Folate (known as folic acid when added to foods) is a B-group vitamin found in a variety of foods. Folic acid helps protect against neural tube defects in the developing foetus, so it is important for pregnant women to make sure that they are receiving enough of this important vitamin.
For women who are planning a pregnancy, and during the first three months of pregnancy, a daily folic acid supplement that contains at least 400 micrograms of folic acid is recommended, as well as eating foods that are naturally rich in folate or are fortified with folic acid. The recommendation for this supplement is that for many women the intake of the foods high in folate they may not be eating or eating enough of.
In Australia, all wheat flour used in bread making must contain folic acid (with the exception of flour used in ‘organic’ bread). Three slices of fortified bread (100 g) contains an average of 120 micrograms of folic acid. Breakfast cereals and fruit juices sold in Australia may also have folic acid added.
What Is Folate?
If you never knew why your mom told you to eat your vegetables, you’re about to find out. Among the many vitamins and nutrients found in vegetables is folate, which is vital for growth. Sometimes known as folic acid, this vitamin helps your body build new cells. This process takes place every day, so don’t ever pass on the salad.
The discovery of folate was closely tied to the discovery of vitamin B12. These two vitamins work together in several important biological reactions. A deficiency of either vitamin results in a condition known as megaloblastic, or macrocytic (large-cell), anemia.
In 1930, researcher Lucy Wills and her colleagues reported that yeast contained a substance that could cure macrocytic anemia in pregnant women. But it wasn’t until the early 1940s that folate was finally isolated and identified.
Folate functions as a coenzyme during many reactions in the body. It has an important role in making new cells, because it helps form the genetic material DNA (deoxyribonucleic acid) and RNA (ribonucleic acid). DNA carries and RNA transmits the genetic information that acts as the blueprint for cell production.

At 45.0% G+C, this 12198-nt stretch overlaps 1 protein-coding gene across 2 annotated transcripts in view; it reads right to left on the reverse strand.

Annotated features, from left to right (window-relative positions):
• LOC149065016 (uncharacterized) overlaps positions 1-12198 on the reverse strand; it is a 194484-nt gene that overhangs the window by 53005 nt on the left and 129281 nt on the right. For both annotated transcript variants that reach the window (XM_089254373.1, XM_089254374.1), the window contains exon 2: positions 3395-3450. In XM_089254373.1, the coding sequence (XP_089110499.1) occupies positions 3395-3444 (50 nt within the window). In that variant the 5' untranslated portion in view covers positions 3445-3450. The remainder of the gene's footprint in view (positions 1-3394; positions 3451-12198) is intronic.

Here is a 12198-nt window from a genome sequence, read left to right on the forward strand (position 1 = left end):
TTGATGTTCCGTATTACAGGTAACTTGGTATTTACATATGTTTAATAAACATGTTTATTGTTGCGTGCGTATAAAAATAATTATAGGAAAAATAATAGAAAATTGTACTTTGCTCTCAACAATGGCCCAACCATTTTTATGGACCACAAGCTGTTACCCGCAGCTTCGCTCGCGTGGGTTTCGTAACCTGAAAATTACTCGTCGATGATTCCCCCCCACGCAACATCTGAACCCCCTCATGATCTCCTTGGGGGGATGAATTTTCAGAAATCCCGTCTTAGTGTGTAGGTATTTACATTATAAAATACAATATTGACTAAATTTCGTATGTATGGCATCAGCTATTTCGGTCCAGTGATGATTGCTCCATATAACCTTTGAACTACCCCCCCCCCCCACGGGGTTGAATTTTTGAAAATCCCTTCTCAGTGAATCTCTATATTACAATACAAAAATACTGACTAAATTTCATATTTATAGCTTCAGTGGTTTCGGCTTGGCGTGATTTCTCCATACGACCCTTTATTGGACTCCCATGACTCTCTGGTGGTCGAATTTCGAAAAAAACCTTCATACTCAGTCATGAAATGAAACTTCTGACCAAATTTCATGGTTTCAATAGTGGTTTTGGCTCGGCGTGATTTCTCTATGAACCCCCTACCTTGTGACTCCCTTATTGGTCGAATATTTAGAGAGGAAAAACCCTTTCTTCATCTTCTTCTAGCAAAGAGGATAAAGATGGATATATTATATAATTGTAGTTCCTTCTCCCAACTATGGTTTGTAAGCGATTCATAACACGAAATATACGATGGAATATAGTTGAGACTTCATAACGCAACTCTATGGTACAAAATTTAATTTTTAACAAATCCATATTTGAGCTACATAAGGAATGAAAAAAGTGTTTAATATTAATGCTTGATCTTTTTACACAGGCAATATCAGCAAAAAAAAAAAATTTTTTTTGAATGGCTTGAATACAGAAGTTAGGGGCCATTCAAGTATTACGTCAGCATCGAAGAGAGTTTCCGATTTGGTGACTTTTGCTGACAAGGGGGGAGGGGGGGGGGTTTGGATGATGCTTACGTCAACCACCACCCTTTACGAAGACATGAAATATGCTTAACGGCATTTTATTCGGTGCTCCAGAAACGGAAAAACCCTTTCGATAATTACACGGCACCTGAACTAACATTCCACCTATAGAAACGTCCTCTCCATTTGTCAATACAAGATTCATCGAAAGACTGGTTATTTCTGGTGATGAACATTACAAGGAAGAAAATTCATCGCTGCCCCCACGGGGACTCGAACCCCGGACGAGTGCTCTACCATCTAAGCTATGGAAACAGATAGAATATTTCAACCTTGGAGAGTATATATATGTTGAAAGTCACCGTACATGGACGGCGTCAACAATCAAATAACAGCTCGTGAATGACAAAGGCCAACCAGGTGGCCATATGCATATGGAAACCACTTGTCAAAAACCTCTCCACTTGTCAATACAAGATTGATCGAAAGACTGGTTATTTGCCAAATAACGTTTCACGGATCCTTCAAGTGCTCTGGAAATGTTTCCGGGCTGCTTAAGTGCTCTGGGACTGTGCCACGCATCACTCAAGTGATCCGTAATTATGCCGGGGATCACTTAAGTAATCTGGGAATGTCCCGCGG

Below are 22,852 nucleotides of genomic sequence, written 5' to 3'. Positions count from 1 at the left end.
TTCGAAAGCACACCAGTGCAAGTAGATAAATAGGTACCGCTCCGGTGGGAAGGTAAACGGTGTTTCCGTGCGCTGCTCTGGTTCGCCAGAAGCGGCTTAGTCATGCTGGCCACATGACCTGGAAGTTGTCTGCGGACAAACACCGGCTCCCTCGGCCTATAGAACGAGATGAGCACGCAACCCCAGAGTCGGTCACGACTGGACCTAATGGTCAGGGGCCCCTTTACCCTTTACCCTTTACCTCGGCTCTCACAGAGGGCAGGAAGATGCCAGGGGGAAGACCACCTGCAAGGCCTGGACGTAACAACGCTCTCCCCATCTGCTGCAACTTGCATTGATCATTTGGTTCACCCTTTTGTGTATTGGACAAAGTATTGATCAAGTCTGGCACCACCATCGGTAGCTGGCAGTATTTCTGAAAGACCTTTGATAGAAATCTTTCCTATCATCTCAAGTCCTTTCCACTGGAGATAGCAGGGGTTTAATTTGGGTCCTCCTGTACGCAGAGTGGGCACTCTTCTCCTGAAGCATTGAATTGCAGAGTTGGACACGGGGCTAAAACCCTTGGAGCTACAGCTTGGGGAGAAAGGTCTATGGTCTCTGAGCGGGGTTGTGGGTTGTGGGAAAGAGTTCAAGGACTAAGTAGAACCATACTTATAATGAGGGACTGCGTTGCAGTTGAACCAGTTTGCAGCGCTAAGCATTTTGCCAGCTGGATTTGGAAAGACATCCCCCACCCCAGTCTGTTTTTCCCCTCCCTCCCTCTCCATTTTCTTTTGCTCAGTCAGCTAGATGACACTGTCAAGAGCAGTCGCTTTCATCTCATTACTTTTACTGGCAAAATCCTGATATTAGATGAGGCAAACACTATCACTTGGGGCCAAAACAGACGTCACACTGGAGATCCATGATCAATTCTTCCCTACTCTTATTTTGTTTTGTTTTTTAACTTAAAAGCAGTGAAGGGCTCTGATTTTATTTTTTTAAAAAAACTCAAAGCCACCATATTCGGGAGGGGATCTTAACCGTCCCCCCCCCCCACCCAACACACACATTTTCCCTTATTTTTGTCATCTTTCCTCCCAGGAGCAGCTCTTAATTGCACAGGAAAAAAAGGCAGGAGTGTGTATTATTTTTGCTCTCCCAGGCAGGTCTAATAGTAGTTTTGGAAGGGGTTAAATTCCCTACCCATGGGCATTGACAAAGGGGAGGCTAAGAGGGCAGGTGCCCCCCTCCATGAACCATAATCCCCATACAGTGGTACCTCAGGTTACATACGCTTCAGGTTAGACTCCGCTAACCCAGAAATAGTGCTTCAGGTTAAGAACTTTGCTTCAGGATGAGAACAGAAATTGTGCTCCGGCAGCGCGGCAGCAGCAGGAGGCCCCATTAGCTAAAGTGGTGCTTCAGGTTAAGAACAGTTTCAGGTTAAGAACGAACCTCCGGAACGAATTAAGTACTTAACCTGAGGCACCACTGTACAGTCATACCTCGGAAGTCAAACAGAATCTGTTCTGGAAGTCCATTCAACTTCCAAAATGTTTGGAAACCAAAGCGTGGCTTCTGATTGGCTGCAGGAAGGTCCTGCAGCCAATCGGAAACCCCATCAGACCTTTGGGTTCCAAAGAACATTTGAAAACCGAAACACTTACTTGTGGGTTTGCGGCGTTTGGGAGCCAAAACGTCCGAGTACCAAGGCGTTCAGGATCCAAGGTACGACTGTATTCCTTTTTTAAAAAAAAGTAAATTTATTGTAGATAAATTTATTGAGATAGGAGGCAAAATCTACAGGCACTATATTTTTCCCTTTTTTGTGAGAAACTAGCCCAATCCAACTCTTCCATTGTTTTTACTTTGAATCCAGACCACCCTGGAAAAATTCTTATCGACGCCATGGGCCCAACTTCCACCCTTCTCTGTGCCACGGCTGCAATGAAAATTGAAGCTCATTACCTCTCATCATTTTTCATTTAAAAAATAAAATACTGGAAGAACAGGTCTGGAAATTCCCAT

Best source of Folate in your diet is Green Leafy Vegetables:
Excellent food sources of folate include:
- bran flakes
- Brussels sprouts
- chick peas
- dried beans
- brewers yeast
Very good food sources of folate include:
- orange juice
- wheat germ
- wholegrain bread.
Good food sources of folate include:
- unsalted peanuts
Your Daily Intake 66 mcg of Folate with the food you Eat: instead of taking a supplement:
Some Simple Examples: you can eat each day to get your recommended daily folate intake of 600mcg.
- 2 x tablespoons of brewers yeast – This can be added to a smoothie. Then in a salad during the day a cup of asparagus, baby spinach, tomatoes and walnuts.
- 1 cup of cooked lentils =358mcg of folate so add 1 cup of spinach = 263 mcg of folate
- Then to top up with foods during the day such as avocado, strawberries, bananas, kiwi fruit, celery, carrots, onion, garlic, capsicum. These are also beneficial due to the other nutrients especially Vitamin C that assists with proper absorption of Folate. One kiwi fruit per day is your recommended daily vitamin C dose.
- Getting enough and adequate vitamins is easy when you eat a diet high in vegetables and fruit. Not only are you getting adequate vitamin intake, your vitamins are being readily absorbed and metabolised by your body because they are real foods.
- Sunflower & flaxseeds and nuts such as walnuts & almonds – 1 cup = 300 mcg
Although liver is high in folate, it is not recommended for women who are, or could be pregnant, because of its high vitamin A content.